Thanet GhostWatch Walkabout and UFO Watch
and Foreness Point (2)
Palm Bay - Photo: Bob
Friday 27th April, 2012.
Group: Bryn, Bob, Andy, Roger and Karl.
Written by Bob with additions by Bryn.
With most of the group's sensitives away at
Tintangel, we decided to concentrate on an observational and equipment
vigil at the impact site of the WWII American bomber crash which
occurred here on this date at dusk as it returned from a bombing
mission over occupied France.
All the group heard what sounded like a large propeller aircraft,
although this seemed to be inland and fairly distant.
This was heard on several more occasions.
Using Andy's PSB7-ITC research device, Bryn asked-out.
Most of the time it was completely silent, apart from static, although
it did seem to react, with snippets of indistinguishable speech, to two
specific names on several occasions.
Although this could have been entirely coincidental?
A large white flash on the cliff-face was witnessed by the entire group
when no cameras were in use.
With dusk now passed, we moved away from the impact site and headed
towards Foreness Point.
Shortly afterwards an IFO (Identifiable Flying
Object), a Chinese Lantern, was seen, in a Southerly direction, heading
out to sea.
Just as we reached the slope up to the cliff-top at the other end of
the bay, a red ball of light (possible UFO) was seen in a NNW direction.
Karl's phone app indicated there were no aircraft, operating
transponders displaying their identity, present in that area.
A minute later, another red ball of light, in the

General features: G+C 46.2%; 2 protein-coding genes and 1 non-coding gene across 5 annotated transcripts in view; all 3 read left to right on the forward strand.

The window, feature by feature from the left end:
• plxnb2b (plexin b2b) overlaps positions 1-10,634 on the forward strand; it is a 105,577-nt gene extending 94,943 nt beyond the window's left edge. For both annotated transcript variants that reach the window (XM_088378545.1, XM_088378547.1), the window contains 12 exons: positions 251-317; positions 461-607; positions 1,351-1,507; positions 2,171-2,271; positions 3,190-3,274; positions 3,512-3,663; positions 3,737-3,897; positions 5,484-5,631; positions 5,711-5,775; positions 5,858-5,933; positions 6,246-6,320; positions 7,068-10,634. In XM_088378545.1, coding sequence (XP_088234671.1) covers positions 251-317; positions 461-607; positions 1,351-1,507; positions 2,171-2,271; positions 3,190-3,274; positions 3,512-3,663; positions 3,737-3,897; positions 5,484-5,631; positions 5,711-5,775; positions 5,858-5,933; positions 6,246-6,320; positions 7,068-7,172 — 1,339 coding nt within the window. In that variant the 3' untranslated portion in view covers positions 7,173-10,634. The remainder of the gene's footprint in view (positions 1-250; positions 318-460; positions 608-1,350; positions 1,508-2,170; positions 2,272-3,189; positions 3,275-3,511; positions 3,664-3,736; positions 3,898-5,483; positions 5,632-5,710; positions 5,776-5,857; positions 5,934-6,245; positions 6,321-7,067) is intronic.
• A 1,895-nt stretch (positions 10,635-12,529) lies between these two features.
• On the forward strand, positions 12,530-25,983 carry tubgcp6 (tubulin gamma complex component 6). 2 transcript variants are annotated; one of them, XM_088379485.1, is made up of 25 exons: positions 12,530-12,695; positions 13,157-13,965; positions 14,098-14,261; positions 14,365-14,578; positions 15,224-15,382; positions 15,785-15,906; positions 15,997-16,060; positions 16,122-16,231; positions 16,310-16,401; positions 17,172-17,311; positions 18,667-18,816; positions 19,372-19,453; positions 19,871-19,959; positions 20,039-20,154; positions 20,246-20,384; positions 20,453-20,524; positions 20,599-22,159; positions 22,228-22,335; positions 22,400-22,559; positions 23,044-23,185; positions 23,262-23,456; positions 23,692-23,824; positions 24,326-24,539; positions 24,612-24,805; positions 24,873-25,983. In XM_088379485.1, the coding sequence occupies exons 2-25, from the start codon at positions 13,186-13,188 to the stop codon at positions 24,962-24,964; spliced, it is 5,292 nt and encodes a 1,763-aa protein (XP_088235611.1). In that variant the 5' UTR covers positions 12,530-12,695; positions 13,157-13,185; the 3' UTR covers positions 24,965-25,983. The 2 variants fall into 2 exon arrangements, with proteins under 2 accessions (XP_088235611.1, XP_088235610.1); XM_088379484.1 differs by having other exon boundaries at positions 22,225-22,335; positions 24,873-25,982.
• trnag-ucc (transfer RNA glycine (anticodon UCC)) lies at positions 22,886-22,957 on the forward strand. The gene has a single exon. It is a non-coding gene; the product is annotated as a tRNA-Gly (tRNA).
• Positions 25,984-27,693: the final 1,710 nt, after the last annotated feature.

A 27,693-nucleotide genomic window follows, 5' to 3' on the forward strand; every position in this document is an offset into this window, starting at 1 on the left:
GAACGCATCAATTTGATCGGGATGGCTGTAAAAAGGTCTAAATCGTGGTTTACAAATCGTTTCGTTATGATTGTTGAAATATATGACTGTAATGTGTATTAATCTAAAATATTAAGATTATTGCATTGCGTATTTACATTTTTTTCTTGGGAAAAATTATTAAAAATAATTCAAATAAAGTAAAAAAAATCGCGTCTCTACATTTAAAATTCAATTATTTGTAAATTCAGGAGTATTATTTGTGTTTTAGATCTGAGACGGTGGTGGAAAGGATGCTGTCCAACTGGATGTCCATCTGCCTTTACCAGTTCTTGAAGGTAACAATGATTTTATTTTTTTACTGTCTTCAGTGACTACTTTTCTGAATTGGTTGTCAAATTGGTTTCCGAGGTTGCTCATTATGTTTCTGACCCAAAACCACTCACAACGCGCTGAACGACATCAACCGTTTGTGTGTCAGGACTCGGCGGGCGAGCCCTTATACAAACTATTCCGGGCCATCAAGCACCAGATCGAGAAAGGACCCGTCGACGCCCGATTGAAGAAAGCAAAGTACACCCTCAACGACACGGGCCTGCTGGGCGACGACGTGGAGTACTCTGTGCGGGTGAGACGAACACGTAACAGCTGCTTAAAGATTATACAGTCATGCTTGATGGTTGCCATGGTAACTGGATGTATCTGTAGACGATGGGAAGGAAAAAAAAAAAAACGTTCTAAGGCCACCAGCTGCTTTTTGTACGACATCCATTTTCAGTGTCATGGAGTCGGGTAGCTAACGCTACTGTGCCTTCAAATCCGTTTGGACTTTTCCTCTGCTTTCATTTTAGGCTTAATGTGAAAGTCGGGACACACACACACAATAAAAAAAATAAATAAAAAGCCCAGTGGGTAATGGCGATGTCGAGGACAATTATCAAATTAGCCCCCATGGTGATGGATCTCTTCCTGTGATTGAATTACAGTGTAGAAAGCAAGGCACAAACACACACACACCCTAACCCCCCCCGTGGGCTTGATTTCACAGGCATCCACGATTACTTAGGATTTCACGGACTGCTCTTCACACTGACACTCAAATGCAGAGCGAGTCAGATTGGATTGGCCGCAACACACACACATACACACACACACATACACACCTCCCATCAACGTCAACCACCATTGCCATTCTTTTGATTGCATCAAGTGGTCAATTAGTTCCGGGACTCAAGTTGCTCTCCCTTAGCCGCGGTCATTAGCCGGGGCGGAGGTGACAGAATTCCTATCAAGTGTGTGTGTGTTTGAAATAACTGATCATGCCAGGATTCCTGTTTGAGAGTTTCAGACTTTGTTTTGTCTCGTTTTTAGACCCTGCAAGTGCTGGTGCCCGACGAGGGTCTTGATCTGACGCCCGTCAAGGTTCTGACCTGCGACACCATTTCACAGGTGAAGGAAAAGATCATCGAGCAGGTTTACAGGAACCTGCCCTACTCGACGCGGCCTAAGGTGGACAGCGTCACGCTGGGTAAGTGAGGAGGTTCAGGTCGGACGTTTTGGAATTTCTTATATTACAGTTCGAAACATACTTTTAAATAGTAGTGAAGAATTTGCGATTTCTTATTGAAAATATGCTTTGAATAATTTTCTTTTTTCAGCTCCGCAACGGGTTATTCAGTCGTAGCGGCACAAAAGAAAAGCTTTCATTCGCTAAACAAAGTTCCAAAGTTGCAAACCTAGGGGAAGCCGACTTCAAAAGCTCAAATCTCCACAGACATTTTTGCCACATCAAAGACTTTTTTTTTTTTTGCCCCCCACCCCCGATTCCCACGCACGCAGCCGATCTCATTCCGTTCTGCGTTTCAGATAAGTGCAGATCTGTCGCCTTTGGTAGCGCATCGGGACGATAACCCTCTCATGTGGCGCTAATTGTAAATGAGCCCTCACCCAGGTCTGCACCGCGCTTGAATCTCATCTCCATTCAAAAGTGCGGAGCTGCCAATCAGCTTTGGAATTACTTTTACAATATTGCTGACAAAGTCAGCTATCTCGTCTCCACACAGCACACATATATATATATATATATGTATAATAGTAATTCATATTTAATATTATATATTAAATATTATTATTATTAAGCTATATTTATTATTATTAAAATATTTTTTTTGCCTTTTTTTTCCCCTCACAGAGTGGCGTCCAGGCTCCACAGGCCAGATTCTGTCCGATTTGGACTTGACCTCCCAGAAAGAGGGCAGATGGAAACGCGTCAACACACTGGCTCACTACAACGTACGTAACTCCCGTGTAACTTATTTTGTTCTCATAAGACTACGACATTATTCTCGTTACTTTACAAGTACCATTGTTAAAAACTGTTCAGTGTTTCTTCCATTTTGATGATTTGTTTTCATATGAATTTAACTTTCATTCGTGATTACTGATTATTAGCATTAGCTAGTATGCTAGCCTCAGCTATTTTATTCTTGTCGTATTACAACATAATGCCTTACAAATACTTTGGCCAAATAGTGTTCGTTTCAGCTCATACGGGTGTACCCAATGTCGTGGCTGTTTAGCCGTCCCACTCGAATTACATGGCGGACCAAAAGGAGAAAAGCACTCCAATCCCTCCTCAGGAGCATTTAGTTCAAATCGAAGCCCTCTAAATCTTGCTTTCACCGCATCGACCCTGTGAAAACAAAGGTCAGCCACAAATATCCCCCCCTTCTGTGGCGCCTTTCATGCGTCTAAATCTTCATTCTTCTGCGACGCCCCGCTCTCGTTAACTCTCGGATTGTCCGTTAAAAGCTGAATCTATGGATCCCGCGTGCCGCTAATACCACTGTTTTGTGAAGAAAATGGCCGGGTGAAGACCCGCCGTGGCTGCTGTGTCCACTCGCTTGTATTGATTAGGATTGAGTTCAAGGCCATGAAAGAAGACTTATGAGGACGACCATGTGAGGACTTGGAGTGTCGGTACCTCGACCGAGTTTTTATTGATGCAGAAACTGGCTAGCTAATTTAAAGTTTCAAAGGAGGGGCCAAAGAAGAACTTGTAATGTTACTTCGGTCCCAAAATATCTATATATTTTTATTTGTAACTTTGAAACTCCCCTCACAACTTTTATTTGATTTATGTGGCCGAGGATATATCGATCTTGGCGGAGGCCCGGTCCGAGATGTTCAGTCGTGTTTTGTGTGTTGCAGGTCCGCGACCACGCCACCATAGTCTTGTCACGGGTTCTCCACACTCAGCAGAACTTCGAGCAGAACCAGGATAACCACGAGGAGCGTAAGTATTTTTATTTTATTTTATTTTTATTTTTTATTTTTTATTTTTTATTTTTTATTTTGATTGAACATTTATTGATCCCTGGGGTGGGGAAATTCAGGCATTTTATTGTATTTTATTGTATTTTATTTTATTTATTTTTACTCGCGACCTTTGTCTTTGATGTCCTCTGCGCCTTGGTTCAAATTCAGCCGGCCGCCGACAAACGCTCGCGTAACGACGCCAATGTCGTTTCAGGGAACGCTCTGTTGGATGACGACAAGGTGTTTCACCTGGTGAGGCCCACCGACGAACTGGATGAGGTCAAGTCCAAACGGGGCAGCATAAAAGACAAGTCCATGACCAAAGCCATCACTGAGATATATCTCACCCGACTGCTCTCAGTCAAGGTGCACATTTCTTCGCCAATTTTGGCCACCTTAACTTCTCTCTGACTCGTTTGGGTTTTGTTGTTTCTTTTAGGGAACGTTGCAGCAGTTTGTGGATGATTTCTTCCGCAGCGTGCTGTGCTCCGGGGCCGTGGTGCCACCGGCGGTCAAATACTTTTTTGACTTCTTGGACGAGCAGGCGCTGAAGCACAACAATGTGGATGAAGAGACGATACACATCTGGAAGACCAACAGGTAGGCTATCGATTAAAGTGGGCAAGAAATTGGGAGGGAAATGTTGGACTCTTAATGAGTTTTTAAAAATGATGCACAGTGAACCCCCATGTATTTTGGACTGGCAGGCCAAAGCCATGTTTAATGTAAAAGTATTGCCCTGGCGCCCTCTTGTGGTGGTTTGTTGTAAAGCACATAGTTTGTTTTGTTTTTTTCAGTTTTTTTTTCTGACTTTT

same area, was visible for 4 - 5 seconds.
Karl commented that he saw many different colours in it but this was
missed by the rest of the group.
We moved on towards Foreness Point, and stopped at
the same spot as the previous
Four lights were seen just above the horizon in a Northerly direction,
these were changing from red to white, intensely flickering and moving
away and upwards at an angle.
The flickering gave the impression that they were rotating.
Bryn saw a group of three white lights just above the horizon to the
North, which were moving West to East.
Just as we were about to pack up and move, Bob saw
an unusual white, fuzzy light just off and above the foreland towards
Bryn was just able to catch it in his Night Scope before it vanished.
Karl, who had to leave prior to this, texted to
say he had seen a red ball of light as he had travelled towards Margate.
Unfortunately, using the timing for this, nothing showed up on the
locked-off video camera nor was it noticed by any of the group from our
As well as the sightings listed in this report
there were several other BOLs (Ball Of Light) seen, although less
impressive in appearance.
Bryn, through his Night Scope, had been able to
confirm that most of the lights seen did not appear to be aircraft or
astronomical bodies and, in several cases, an object was still just
about visible after the lights had disappeared.
Unfortunately, none of the possible UFOs sighted
were captured on the locked-off video camera. This was down to a